17/06/2010 - 00:00

Making the remote mainstream

17/06/2010 - 00:00

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DIFFICULT as it may be for Western Australian artists to use Perth as a launching pad for a career on the international stage, the challenge is even greater for those in remote and regional communities.

DIFFICULT as it may be for Western Australian artists to use Perth as a launching pad for a career on the international stage, the challenge is even greater for those in remote and regional communities.

In the past five years, however, things have been looking up for remote artists with the introduction of Artsource’s Regional and Indigenous Development Program or as it is more affectionately known, Artist Mob.

Artist Mob aims to create mainstream opportunities for remote artists.

“The artist mob program was built initially to provide support for indigenous artists because it was quite clear there was a big gap across the state in how indigenous artists were connected to mainstream opportunity,” Artist Mob manager Ron Bradfield Jnr told WA Business News.

The reason for that gap is simple.

“Predominantly because the processes are just something that a lot of people out there in regional and remote areas don’t understand,” he said.

Artist Mob organises workshops in regional areas, provides studio space to artists with studios in Perth, creates mentoring opportunities for artists, and consults with artists on the practice of art as a business.

“It is really important that indigenous artists learn how to do simple things like put their name and date on their art work, take a photo of it and write down its details,” Bradfield said.

“We talk to Aboriginal artists about them ensuring they have a will for themselves, because in WA the law is such that in my family, if I was to die, my son could not claim any of my assets as a next of kin, he would have to go through the public trust,” Mr Bradfield said.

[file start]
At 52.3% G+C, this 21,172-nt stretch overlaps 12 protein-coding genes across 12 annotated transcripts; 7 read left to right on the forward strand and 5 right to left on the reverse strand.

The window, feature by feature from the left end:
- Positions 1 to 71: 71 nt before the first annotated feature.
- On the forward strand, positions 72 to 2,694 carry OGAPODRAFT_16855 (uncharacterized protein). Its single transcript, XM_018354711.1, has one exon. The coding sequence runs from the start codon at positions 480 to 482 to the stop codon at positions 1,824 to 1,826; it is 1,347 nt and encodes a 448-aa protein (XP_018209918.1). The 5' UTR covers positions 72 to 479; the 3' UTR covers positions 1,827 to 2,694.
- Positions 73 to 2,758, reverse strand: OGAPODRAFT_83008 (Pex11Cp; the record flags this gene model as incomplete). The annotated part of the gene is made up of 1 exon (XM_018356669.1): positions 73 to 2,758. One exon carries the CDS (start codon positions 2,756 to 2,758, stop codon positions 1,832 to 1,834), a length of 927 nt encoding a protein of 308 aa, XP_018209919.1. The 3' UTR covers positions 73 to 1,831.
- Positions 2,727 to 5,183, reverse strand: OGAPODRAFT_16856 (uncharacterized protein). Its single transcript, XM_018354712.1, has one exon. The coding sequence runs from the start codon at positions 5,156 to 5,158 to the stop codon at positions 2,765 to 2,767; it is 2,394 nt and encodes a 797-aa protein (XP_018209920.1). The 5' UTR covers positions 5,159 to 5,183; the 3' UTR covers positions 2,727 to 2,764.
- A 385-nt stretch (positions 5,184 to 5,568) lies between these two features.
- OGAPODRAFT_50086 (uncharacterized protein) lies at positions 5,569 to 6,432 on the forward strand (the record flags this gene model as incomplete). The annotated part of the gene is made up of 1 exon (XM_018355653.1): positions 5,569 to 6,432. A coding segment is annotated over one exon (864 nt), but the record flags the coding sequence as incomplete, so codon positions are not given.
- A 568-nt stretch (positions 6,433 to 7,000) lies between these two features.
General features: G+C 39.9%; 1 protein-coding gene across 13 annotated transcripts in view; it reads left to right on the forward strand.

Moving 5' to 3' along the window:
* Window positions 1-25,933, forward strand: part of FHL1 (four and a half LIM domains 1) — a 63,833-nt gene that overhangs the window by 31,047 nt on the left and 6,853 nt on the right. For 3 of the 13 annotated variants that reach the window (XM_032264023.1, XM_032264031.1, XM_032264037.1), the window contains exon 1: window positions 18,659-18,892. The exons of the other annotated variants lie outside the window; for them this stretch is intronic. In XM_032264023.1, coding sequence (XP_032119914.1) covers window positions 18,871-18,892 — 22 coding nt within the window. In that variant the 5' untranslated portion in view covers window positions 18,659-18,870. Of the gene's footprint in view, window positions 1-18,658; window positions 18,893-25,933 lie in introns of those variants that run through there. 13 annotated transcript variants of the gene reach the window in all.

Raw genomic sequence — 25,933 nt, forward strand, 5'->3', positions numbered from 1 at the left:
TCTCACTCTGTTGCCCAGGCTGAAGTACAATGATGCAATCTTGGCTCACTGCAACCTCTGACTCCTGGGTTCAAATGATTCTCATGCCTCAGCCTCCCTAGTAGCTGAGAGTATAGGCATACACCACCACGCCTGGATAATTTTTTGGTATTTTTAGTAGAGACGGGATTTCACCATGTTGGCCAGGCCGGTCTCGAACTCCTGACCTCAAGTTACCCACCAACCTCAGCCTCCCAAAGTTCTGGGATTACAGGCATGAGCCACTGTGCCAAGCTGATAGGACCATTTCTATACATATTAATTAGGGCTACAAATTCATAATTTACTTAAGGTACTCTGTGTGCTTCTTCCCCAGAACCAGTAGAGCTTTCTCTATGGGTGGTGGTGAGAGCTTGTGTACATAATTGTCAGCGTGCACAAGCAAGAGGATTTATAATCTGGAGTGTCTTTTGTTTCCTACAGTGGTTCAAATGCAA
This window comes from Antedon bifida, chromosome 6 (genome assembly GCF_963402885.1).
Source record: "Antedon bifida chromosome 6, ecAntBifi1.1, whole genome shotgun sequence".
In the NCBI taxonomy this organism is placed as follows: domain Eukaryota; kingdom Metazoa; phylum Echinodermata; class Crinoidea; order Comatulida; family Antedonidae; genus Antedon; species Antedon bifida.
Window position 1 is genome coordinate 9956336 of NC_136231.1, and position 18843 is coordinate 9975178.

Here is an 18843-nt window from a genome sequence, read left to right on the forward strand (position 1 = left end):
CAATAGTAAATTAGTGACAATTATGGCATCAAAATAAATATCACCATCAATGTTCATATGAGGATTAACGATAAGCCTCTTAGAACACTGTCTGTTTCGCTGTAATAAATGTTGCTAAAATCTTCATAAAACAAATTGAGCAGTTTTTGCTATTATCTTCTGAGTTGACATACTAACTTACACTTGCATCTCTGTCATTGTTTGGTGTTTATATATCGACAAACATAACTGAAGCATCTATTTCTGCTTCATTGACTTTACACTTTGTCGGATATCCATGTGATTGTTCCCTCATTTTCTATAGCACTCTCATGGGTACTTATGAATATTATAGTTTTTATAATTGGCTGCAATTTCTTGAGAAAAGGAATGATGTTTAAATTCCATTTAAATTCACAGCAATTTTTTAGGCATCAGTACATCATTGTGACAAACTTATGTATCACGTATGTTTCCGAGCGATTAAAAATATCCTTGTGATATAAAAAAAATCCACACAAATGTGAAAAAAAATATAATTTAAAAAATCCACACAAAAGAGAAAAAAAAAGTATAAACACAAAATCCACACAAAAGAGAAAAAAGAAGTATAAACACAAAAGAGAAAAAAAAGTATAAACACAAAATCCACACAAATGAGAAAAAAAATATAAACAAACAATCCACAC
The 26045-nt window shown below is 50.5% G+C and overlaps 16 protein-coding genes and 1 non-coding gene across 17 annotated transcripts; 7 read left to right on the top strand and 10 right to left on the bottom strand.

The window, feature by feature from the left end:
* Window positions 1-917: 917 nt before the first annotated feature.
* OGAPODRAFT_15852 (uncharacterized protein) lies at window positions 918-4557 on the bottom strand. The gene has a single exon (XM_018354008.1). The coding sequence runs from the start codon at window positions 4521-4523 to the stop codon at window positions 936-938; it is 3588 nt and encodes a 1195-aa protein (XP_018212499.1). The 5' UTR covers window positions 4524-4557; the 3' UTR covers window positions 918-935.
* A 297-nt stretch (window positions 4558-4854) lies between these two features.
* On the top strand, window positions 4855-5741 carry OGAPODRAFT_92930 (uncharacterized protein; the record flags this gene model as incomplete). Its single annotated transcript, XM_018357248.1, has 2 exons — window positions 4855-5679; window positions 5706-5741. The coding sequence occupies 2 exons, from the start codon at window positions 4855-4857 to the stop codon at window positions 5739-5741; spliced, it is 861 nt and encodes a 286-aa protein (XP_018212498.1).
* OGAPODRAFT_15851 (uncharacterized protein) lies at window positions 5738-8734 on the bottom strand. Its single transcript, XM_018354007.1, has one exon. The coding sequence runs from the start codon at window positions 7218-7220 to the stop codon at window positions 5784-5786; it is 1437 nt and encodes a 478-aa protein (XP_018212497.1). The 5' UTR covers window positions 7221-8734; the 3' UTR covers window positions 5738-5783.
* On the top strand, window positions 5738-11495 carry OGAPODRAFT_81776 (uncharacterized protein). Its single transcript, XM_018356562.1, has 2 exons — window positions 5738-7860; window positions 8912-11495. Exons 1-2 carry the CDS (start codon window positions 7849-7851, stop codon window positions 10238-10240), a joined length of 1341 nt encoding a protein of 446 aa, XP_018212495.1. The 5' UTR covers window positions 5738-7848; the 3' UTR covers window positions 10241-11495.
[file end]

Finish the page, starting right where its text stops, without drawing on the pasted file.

“My role is largely about yarning with artists,” he said, commenting on the amount of travel he commits as his one-man-band of support for Aboriginal artists.

The program also aims to have indigenous artists and their work be recognised not just as tourist souvenirs but legitimate fine art.

As Mr Bradfield pointed out, Aboriginal artists’ work is often labelled ‘traditional’ – a category that limits not only the individual but also artists who are attempting to create a career in contemporary art.

“They need to be treated as mainstream artists, rather than just be tagged as just an Aboriginal artist,” Mr Bradfield said.

“That may well suit some Aboriginal artists should they go down that path of painting or producing art works for sale as touristy souvenirs, but Aboriginal artists should be treated as any other artist.”

Since Artsource developed Artist Mob in 2005, the program has grown from hosting five workshops and aiding 68 individual artists to last year holding 18 workshops and working with 259 artists.

While the program has ongoing financial support from Rio Tinto for its projects in the Shire of Roebourne and general funding support from Healthway and Relationships Australia, Mr Bradfield said funding was the perennial issue for the program.

“Like anyone else who is subject to funding, be it government or private, we are subject to the climate of that particular [government’s] period,” he said.

 

STANDING BY BUSINESS. TRUSTED BY BUSINESS.

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